Testing NVIDIA's Linux Threaded OpenGL Optimizations
With the NVIDIA 310.14 Beta driver introduced at the beginning of this week there are some OpenGL performance improvements in general plus an experimental threaded OpenGL implementation that can be easily enabled. In this article are benchmarks from the NVIDIA GeForce GTX 680 with this new Linux driver release.
The 310.14 driver's release highlights explain the new OpenGL threaded optimizations as "Added experimental support for OpenGL threaded optimizations, available through the __GL_THREADED_OPTIMIZATIONS environment variable." The HTML documentation bundled with the driver binary goes on to explain:
"The NVIDIA OpenGL driver supports offloading its CPU computation to a worker thread. These optimizations typically benefit CPU-intensive applications, but might cause a decrease of performance in applications that heavily rely on synchronous OpenGL calls such as glGet*. Because of this, they are currently disabled by default.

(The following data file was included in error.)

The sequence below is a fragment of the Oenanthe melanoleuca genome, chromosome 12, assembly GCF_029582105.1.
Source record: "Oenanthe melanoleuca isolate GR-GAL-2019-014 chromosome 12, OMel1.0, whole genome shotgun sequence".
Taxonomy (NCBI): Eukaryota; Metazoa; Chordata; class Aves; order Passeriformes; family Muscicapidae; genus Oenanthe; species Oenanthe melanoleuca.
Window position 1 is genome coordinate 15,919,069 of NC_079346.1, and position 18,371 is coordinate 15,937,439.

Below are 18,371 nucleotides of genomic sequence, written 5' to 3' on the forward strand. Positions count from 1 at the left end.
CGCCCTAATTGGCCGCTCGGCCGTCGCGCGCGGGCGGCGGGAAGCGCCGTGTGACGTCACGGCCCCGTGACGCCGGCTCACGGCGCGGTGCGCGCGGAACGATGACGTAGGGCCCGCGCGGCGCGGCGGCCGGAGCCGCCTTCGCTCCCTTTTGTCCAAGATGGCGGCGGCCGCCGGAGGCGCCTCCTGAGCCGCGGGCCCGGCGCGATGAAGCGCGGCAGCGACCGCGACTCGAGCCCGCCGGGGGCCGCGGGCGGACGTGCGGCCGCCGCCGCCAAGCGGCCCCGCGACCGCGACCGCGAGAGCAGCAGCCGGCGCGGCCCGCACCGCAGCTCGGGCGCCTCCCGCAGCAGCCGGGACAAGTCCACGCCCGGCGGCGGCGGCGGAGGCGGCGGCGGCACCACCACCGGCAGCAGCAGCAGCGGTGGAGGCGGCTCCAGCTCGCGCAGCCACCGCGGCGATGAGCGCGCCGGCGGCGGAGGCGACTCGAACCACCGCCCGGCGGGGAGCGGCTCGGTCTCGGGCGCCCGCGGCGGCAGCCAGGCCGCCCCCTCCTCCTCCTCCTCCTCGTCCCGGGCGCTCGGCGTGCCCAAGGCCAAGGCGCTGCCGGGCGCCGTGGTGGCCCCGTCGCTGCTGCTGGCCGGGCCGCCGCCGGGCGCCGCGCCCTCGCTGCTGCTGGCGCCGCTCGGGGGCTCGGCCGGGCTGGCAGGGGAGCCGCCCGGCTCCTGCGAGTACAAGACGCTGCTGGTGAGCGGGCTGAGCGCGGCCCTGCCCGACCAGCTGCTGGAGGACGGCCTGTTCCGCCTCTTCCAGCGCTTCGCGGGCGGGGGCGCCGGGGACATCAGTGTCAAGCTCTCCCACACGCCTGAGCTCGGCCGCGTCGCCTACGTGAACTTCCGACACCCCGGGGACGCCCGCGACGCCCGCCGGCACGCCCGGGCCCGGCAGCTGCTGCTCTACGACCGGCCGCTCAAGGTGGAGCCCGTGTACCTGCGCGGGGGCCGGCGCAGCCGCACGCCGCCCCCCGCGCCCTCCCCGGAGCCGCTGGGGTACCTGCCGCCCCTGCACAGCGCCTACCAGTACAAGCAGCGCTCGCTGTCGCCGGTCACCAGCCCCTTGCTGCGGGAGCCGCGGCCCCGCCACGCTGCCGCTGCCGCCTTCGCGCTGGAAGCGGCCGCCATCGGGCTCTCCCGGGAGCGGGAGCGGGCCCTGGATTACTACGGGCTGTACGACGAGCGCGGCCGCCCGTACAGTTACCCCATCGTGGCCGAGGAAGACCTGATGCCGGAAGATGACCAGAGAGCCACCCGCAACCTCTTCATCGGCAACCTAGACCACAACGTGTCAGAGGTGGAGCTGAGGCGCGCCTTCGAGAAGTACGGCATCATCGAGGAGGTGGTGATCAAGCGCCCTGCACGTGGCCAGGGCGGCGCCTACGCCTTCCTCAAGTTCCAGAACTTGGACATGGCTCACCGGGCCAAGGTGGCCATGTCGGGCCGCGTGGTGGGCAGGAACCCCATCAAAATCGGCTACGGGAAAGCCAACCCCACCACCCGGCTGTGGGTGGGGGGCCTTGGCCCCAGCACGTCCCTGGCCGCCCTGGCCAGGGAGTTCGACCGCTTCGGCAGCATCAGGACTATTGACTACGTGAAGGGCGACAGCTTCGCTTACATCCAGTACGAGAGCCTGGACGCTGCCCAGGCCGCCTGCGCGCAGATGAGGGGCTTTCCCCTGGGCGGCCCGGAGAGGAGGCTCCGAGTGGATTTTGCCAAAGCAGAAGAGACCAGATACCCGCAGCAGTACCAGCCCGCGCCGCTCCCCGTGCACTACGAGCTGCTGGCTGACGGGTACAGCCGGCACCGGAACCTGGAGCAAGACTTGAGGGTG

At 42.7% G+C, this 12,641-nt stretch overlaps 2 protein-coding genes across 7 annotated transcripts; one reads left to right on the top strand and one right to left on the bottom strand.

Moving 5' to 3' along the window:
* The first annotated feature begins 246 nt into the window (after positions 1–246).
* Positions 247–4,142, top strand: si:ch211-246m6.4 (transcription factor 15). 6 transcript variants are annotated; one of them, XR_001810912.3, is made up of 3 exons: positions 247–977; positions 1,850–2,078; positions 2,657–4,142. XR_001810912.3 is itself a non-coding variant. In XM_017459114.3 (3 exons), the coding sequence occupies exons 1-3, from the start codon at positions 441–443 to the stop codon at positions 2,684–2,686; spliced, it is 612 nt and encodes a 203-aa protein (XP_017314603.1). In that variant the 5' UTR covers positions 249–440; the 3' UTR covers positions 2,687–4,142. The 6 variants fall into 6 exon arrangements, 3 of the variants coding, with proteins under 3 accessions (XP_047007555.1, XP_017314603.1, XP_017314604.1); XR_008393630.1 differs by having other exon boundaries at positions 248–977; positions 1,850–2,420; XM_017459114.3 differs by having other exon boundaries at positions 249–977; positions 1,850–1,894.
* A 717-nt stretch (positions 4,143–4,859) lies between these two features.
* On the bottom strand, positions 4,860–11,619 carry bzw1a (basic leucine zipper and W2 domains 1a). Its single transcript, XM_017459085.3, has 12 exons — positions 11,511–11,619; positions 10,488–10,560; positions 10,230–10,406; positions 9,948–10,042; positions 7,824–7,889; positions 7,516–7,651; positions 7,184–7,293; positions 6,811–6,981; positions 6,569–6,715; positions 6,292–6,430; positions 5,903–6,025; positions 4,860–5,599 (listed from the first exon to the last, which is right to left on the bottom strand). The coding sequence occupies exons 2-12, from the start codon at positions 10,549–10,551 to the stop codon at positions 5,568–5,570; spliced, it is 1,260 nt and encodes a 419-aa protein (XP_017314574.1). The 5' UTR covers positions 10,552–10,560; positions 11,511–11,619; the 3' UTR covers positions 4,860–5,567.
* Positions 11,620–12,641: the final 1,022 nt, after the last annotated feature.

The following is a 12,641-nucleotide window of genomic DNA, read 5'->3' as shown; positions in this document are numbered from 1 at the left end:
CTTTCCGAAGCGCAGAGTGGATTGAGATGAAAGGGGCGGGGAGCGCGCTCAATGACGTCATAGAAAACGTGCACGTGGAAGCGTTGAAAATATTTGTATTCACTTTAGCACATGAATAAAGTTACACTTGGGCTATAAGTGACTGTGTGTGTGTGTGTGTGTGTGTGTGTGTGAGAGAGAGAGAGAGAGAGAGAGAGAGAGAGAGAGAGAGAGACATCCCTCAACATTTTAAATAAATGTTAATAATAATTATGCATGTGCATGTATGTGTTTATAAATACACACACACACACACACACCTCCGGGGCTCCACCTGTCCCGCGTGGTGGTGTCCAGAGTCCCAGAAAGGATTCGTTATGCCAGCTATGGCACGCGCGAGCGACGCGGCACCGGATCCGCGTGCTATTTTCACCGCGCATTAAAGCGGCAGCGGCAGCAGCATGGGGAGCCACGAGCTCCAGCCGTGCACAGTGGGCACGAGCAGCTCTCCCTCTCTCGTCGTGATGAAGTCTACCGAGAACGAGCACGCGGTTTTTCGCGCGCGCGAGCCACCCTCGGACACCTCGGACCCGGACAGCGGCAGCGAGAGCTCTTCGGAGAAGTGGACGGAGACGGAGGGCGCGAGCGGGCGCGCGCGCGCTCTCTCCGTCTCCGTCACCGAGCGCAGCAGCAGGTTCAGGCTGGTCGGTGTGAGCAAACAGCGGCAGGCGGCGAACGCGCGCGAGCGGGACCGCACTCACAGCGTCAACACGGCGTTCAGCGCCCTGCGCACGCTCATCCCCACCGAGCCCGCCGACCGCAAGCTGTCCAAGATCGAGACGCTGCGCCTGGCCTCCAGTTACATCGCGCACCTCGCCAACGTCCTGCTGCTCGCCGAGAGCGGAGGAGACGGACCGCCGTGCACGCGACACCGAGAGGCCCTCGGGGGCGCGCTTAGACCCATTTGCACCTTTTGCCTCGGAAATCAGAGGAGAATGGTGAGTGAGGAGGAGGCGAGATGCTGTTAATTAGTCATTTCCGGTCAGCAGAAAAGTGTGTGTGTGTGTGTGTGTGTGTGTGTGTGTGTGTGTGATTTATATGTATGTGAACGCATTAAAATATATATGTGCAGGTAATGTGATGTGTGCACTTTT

Taking advantage of this experimental OpenGL support can be easily exposed in this case by setting LD_PRELOAD="libpthread.so.0 libGL.so.1" __GL_THREADED_OPTIMIZATIONS=1.
In this article are benchmarks comparing the NVIDIA 304.51 driver to the NVIDIA 310.14 driver when both were tested in their stock configuration and then when the 310.14 driver had the GL threaded optimizations enabled as mentioned above. Aside from this threaded optimization work, the 310.14 driver also supports OpenGL 4.3 and brings other features. As these results will show, at least for the NVIDIA GeForce GTX 680 "Kepler" graphics card, there's performance improvements outside of just enabling the threading optimizations.
All benchmarking was handled in a fully automated and reproducible way using the Phoronix Test Suite.
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